Accusations of wine dumping. The Prime Minister seeking veto powers over state deals. A Chinese diplomat slamming Australians for ‘whining’.
The Sino-Australian relationship is undoubtedly strained.
But the disintegration of this important relationship was not sparked by Australia pushing for an international investigation into the origins of the coronavirus, said research fellow at the Asia Institute of The University of Melbourne, Melissa Conley Tyler.
“If you look at it in the really long scale, it’s almost 50 years of ups and downs,” Dr Conley Tyler said.
“This has been building a long time. There was a high point in 2014-15 and after that, the relationship started deteriorating.”
In 2014, Australia-China relations reached its high point.
The Liberal government under Prime Minister Tony Abbott secured the China-Australia free trade agreement and secured the relationship.
President Xi Jinping visited Canberra and became the second Chinese leader to address the Australian Parliament after Hu Jintao in 2003.
Not allies, but not enemies, the nations forged a “strong trade and economic complementarities” that had the promise of a bright future.
But it was short-lived, Dr Conley Tyler said.
“Since then, it’s been pretty much all downhill on a political level,” she said.
“It’s a vicious cycle where you have negative perceptions on both sides.”
In 2016, claims over the South China Sea got heated and Australia sided with its traditional allies Japan and the US, enraging China.
Issuing a joint statement, Australia called for China to recognise an international ruling it had no historical claim to the island in the region.
But it took a Four Corners episode on Chinese interface, an outspoken senator and a PM playing hardball to send the relationship over the edge.
In 2017, Prime Minister Malcolm Turnbull cited “disturbing reports about Chinese influence” for justifying new legislation to curb foreign interference after Four Corners ran an investigation that alleged the Asian powerhouse had attempted to influence Australian politicians.
When introducing the legislation Mr Turnbull maintained there was evidence of foreign interference, saying then-Labor Senator Sam Dastyari, who has twice stood down from the senate over China-related controversies, was a ‘classic case’ of interference.
Switching between Mandarin and English, Mr Turnbull followed this by saying: “Modern China was founded in 1949 with these words: ‘The Chinese people have stood up’. It was an assertion of sovereignty, it was an assertion of pride.”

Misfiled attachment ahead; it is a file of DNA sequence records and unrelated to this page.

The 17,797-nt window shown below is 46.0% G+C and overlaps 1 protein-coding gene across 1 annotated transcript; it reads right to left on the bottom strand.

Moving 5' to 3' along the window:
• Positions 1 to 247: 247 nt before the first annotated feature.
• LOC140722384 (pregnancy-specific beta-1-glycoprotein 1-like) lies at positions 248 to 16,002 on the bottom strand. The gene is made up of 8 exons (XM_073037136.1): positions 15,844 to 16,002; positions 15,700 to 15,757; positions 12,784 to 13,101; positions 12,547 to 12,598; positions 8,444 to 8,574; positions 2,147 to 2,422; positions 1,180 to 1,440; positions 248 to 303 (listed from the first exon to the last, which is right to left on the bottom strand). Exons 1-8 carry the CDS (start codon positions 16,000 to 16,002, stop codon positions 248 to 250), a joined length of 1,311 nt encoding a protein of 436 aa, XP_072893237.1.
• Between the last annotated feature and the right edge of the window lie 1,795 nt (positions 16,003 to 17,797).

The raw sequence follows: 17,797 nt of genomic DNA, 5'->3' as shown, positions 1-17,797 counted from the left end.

“And we stand up and so we say, the Australian people stand up.”
The war of words began.
Dr Conley Tyler said Mr Turnbull could ‘‘not have been more offensive’’.
“It was not so much the fact the legislation was presented, but the way it was presented,” she said.
“Prime Minister Turnbull said this was Australia standing up for itself, but he said it in Mandarin in a famous phrase used by Chairman Mao. It’s hard to imagine how you could be more offensive.
“That definitely got their attention.”
These high-profile tensions, mixed with ongoing issues around interference and dumping, have been eroding the relationship before COVID-19.
Mix that with increasing concerns about cyber attacks from the Chinese government and a string of alleged human rights abuses, including China’s treatment of Uyghurs, meant the two countries have been in a diplomatic freeze since 2016.
“From the Australian perspective, cyber attacks are a major concern, and they are constant. There is no getting around that,” Dr Conley Tyler said.
“Espionage, political interference, increasing assertiveness in the region, human rights concerns, all have had a huge effect on the relationship.”
In July last year, ambassadors from 22 UN nations, including Australia signed a joint letter condemning China’s treatment of Uyghurs.
Mixed with Australia’s strong stance on Hong Kong and Prime Minister Scott Morrison’s decision to push for an independent international inquiry into the outbreak of COVID-19, plus tariffs, a fight over wine dumping and a passionate speech from China’s deputy ambassador to Australia, and pundits are now at the point of calling it a ‘cold war’.
“Where we are at the moment is clearly a bad place,” Dr Conley Tyler said.
“We’ve been in the diplomatic deep freeze for years now, where we can’t get any access to the government. Ministers will not pick up our calls.”
So can it improve?
Professor of Modern History at the University of Sydney James Curran said at the heart of the diplomatic stoush was a wrestle for power.
“The essential drivers have been two-fold: Fears that China’s growing military power and reach would displace American hegemony in the region, along with worries that America under Trump was not showing the kind of resolve to help its Asian allies to counter China’s rise,” Professor Curran said.
“So those two chill winds – Chinese assertiveness and an America in relative decline – have been blowing simultaneously.”
Australia is caught in the middle, and to fix it will take time, patience and both sides coming to the table, he said.
“It is possible to fix Australia-China relations, but it is going to take both sides to do it,” Professor Curran said.
“Australia knows that it will need a prosperous economic relationship with China to ensure a decent post-coronavirus recovery.
“But there is some way to go yet here for this relationship, with more bumps in the road likely, and probably more frosty rhetoric to come”.